Taiwanese artist creates mobile phones racecar collage from 25,000 recycled phones
It has been said that “what is one man’s trash is another man’s treasure.” This statement couldn’t be any truer for Lin Shih Pao, a Taiwanese artist who has decided to create a racecar out of 25,000 recycled mobile phones – flip phones and smartphones, alike.
Pao has invested $30,000 into the racecar project, not to mention 4 years of planning and gathering mobile phones from around the world, and 4 months of gluing mobile phones together to create the racecar, but it’s an interesting work of art. Pao used glue and nails to bind the phones to the wooden display, which explains why they all come together in such fashion. There are mobile phones with matching colors, which Pao seems to stick together on the wooden display. Smartphones as well as dumbphones were done like this.
As the pictures below will demonstrate, a number of Motorola flip phones and even some older BlackBerry phones are present, but, interestingly enough, some Samsung smartphones (yes, even the Galaxy S6) makes its way into the pile, too, on the car’s “wooden” display. These phones are “used,” meaning that it’s likely they were smashed, had a cracked or broken screen, and so on, before being used in the car project. In the case of the Galaxy S6, we can only assume that the glass and metal weren’t durable enough for some of the element impact (and thus, were discarded in the trash heap).
The mobile phones racecar collage is now on display at Pao’s former high school in New Taipei City. The goal for Pao was to produce something from “high-class garbage” that would be considered a work of art when all mobile phones are considered in light of the big picture. There are a few things Pao’s work shows: 1) first, mobile phones are made with elemental build materials and can be recycled and reused in the same way that aluminum cans are. 2) Next, mobile phones are dumped on an incredible scale – it’s unbelievable that Samsung’s Galaxy S6 has been out for just 7 months and some have already made it into Pao’s “high-class” garbage pile.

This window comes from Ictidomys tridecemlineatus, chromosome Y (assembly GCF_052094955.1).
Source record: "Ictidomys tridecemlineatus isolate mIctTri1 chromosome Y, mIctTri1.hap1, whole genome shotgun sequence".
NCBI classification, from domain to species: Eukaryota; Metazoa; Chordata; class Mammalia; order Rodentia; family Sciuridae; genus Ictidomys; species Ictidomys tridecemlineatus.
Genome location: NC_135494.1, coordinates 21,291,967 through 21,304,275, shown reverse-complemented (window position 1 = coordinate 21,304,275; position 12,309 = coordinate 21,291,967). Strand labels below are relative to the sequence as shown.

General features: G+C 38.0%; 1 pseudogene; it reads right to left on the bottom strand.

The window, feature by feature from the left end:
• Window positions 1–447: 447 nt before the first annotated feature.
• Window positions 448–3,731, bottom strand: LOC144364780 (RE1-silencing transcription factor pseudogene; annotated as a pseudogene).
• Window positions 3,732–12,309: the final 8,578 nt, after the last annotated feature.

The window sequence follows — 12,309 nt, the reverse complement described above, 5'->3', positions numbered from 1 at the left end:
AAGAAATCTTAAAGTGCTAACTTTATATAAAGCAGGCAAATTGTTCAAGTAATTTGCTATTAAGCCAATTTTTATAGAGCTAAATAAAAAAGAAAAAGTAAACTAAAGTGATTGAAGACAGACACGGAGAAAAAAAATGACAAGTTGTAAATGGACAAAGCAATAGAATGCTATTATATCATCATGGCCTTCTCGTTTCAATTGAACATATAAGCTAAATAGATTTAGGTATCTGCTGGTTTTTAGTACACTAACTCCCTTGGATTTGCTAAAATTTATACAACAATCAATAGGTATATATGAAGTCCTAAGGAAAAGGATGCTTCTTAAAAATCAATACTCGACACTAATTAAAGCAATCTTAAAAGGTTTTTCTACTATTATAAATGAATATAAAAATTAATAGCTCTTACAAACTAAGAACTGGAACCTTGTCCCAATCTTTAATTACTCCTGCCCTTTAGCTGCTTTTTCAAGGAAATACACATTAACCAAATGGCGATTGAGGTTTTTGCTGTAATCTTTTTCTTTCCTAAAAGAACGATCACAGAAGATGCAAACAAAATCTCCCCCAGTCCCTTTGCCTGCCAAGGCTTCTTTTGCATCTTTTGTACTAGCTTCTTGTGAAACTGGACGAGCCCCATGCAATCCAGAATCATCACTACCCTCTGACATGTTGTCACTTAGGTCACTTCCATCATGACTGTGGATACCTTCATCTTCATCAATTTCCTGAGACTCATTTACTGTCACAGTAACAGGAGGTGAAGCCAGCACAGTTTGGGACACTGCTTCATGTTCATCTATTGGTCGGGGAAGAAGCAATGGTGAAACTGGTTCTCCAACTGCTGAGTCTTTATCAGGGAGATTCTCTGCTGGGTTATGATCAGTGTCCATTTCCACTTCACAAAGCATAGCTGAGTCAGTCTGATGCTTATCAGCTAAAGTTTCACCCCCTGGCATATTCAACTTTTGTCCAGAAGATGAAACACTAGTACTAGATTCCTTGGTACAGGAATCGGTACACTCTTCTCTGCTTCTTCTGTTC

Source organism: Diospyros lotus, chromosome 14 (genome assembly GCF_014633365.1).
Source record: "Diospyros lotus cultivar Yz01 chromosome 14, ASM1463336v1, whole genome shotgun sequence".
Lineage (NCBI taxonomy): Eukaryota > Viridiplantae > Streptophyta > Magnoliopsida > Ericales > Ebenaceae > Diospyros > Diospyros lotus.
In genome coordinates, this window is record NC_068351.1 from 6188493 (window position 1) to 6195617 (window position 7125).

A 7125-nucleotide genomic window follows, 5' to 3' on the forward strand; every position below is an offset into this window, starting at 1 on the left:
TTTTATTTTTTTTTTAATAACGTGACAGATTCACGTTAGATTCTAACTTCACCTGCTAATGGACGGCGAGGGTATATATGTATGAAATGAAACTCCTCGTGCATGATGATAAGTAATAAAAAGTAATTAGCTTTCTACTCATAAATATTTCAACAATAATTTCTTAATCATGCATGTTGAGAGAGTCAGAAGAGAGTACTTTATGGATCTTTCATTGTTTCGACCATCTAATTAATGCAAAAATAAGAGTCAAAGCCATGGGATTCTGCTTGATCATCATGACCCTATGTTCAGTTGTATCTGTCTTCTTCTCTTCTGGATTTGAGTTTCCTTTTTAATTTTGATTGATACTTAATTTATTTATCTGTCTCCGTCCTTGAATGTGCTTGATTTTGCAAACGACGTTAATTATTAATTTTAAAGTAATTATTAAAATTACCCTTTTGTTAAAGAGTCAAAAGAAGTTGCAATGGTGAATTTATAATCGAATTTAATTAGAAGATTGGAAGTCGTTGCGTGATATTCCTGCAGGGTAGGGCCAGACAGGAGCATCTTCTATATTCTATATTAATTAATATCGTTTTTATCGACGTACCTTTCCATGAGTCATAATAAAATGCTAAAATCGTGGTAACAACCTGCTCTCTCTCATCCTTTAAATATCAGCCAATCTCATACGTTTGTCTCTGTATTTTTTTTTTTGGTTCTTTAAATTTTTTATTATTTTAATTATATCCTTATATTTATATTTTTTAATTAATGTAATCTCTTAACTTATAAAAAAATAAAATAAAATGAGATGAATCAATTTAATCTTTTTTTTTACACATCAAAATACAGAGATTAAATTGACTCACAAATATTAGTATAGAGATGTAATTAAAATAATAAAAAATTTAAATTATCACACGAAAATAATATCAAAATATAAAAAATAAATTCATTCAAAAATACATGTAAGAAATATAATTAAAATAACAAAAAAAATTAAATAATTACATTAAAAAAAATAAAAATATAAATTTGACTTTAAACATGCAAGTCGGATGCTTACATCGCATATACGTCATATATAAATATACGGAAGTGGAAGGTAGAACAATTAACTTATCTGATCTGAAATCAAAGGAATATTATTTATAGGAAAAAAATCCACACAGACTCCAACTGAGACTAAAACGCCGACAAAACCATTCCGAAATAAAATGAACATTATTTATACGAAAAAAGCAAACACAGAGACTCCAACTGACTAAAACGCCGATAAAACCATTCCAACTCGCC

3) The throwing away of even one of Samsung’s latest flagships shows just how quickly consumers move from one smartphone to another and lose interest in one phone when others come along. Samsung has revealed the Galaxy S6 edge+ and Galaxy Note 5 since the S6 and S6 edge, and some of the former Galaxy S6 owners have likely picked up one of the newer models since damaging the Galaxy S6.
This worldwide mobile phones collage tells a story, one that the whole world can agree with. Pao’s dedication and skill are commendable, and the mobile phones collage stands as a testimony that one can take anything damaged, recycle it, and make something wonderful out of it. Being an artist is not just about creating the right object or image but also using the right materials. It takes creativity and hard work to make the artistic work happen – and Pao’s new artwork stands as a testimony to his creative idea.
What do you think of this mobile phones collage? Can you spot a former phone you’ve used before or over the years? Can you pick out some of the phones in the photos below?